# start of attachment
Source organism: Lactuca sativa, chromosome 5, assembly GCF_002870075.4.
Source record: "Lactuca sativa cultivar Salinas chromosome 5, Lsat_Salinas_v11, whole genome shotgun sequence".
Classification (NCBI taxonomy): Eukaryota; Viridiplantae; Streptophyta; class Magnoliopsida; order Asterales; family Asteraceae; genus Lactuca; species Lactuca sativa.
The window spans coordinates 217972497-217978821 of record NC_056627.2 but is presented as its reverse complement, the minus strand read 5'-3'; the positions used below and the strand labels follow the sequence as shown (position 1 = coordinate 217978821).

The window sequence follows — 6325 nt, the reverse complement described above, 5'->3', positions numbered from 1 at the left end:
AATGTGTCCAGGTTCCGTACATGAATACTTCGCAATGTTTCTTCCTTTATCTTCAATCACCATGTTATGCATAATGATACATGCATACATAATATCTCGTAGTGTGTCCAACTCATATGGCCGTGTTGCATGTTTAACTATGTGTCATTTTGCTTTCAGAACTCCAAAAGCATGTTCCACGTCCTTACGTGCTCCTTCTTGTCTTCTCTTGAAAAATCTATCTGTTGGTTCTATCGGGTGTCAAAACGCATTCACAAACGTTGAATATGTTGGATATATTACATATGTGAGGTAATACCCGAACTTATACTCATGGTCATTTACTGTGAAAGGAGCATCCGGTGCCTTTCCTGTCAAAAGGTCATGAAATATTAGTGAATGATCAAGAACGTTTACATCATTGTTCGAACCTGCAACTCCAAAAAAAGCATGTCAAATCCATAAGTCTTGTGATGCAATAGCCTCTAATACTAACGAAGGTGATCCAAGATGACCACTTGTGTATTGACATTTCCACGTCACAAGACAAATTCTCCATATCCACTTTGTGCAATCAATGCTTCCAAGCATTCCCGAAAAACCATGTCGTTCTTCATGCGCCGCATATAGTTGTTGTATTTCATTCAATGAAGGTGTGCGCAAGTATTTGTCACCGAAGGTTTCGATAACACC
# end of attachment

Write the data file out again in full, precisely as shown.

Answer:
Source organism: Lactuca sativa, chromosome 5, assembly GCF_002870075.4.
Source record: "Lactuca sativa cultivar Salinas chromosome 5, Lsat_Salinas_v11, whole genome shotgun sequence".
Classification (NCBI taxonomy): Eukaryota; Viridiplantae; Streptophyta; class Magnoliopsida; order Asterales; family Asteraceae; genus Lactuca; species Lactuca sativa.
The window spans coordinates 217972497-217978821 of record NC_056627.2 but is presented as its reverse complement, the minus strand read 5'-3'; the positions used below and the strand labels follow the sequence as shown (position 1 = coordinate 217978821).

The window sequence follows — 6325 nt, the reverse complement described above, 5'->3', positions numbered from 1 at the left end:
AATGTGTCCAGGTTCCGTACATGAATACTTCGCAATGTTTCTTCCTTTATCTTCAATCACCATGTTATGCATAATGATACATGCATACATAATATCTCGTAGTGTGTCCAACTCATATGGCCGTGTTGCATGTTTAACTATGTGTCATTTTGCTTTCAGAACTCCAAAAGCATGTTCCACGTCCTTACGTGCTCCTTCTTGTCTTCTCTTGAAAAATCTATCTGTTGGTTCTATCGGGTGTCAAAACGCATTCACAAACGTTGAATATGTTGGATATATTACATATGTGAGGTAATACCCGAACTTATACTCATGGTCATTTACTGTGAAAGGAGCATCCGGTGCCTTTCCTGTCAAAAGGTCATGAAATATTAGTGAATGATCAAGAACGTTTACATCATTGTTCGAACCTGCAACTCCAAAAAAAGCATGTCAAATCCATAAGTCTTGTGATGCAATAGCCTCTAATACTAACGAAGGTGATCCAAGATGACCACTTGTGTATTGACATTTCCACGTCACAAGACAAATTCTCCATATCCACTTTGTGCAATCAATGCTTCCAAGCATTCCCGAAAAACCATGTCGTTCTTCATGCGCCGCATATAGTTGTTGTATTTCATTCAATGAAGGTGTGCGCAAGTATTTGTCACCGAAGGTTTCGATAACACC